Instead, J.P. was mostly a threat to the women because he was directing the men. As already mentioned, they realized that if they gave up their numbers advantage, they could potentially be picked off one by one, with J.P. leading the charge. That is where J.P.’s threat came in.
The seventh rule came into play for the second time this season, which is a bit odd because it sometimes can go a whole season and never be touched on. This is where the telegraphing of this week’s vote really came in. Early in the episode, the women were working on the shelter while the men sat around, watching TV and scratching their bellies. OK, the island equivalent of it, anyway. Then, when one of them brought up the possibility that the women might have been upset by this, J.P. dismissed it.
Bad move on both parts. Then, J.P. made matters even worse by sitting on his throne and telling his tribemates what to do! He was so comfortable with his position in the tribe that he apparently didn’t think he had to work as hard as everybody else.
So, were his tribemates (including everybody but Nate!) right to toss J.P. out on his ear? Generally at this point, tribe members should generally be voting out the weakest players, those who hinder them at challenges. As such, Raro should have been attempting to send home their weakest link, which Stephannie admitted to being. However, they had four big strapping men. Losing one really was not going to kill them.
In the meantime, J.P. was obviously causing tribal weakness in other ways. Some tribe members were annoyed at his behavior, others were afraid of crossing him. It’s just possible that without J.P. there, the team will gel better. We’ll have to wait and see about that.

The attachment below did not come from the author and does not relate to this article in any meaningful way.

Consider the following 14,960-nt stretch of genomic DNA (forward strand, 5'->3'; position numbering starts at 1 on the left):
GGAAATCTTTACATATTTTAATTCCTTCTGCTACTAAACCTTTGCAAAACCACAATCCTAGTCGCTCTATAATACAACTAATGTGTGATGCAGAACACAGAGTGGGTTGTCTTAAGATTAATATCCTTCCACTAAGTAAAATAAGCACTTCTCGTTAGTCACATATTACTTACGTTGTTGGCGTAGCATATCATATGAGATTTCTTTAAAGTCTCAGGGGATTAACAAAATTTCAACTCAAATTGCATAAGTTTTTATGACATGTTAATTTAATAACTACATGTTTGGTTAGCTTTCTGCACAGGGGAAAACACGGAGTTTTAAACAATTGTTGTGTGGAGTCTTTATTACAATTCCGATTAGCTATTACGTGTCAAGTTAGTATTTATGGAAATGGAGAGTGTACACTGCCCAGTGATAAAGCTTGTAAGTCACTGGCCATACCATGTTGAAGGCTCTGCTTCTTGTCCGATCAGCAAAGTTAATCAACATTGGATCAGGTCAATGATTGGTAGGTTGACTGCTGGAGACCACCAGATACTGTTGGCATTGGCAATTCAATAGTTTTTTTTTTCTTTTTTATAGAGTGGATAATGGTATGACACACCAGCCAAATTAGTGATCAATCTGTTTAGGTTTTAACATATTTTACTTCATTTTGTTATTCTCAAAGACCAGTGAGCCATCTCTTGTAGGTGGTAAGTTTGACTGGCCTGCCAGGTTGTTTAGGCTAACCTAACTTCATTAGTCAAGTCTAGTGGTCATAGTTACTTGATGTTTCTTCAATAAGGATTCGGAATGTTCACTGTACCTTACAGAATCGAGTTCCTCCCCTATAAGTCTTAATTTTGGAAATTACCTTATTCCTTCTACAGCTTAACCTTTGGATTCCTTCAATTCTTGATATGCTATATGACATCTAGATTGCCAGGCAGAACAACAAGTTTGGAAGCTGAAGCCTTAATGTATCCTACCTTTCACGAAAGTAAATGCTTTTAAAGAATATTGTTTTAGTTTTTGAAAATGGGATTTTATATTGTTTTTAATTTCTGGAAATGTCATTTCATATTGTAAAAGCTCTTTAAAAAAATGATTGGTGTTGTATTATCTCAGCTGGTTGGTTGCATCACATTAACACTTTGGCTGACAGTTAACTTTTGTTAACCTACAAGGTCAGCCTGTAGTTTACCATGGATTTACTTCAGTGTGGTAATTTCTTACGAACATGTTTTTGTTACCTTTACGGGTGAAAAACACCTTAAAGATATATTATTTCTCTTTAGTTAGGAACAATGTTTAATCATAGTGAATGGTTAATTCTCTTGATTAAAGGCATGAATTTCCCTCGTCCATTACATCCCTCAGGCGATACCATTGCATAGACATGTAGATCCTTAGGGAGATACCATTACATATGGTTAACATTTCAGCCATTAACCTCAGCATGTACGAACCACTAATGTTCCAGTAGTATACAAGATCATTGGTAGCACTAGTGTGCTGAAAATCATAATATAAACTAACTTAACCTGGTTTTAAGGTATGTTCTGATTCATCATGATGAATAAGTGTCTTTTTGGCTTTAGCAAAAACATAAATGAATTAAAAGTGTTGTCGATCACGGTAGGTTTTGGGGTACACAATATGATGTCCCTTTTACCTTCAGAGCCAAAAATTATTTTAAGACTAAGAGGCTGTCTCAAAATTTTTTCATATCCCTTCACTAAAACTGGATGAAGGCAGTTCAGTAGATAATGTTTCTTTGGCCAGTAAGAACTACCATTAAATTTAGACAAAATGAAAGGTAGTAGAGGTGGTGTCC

But that really wasn’t the main reason he received almost everybody’s vote anyway. J.P. seemed to think that being physically strong was all that was necessary. In his mind, the four cavemen would stick around because the dainty women were too afraid to vote them off. Wrong! Survivor is often a game of numbers, and J.P. didn’t have them. The problem was, he acted like he did!
We didn’t see J.P. making alliances other than telling the other guys they should stick together. He had no backup plan that we knew of, and his main plan was essentially “be strong.” That just doesn’t cut it. There is a reason the first rule is scheming and plotting as opposed to swimming and running. What’s worse is that J.P. was tagged as somebody who did too much scheming while he truly wasn’t doing enough! That is why J.P. lost.
If you haven’t already, be sure to check out these other recent Survivor: Cook Islands articles here on RealityNewsOnline:
David Bloomberg is the Editor of RealityNewsOnline and can be reached at RNO@pobox.com.
Be sure to sign up for our e-mail update so you can stay informed about new articles on the site! And take a look at the rest of the site. You can find all of our recaps and other info on this show at the Survivor: Cook Islands page, and take a look at our The Amazing Race 8 page and our Apprentice: Martha Stewart page. You can even buy reality show stuff at our Reality TV Store!
View Printable version of this article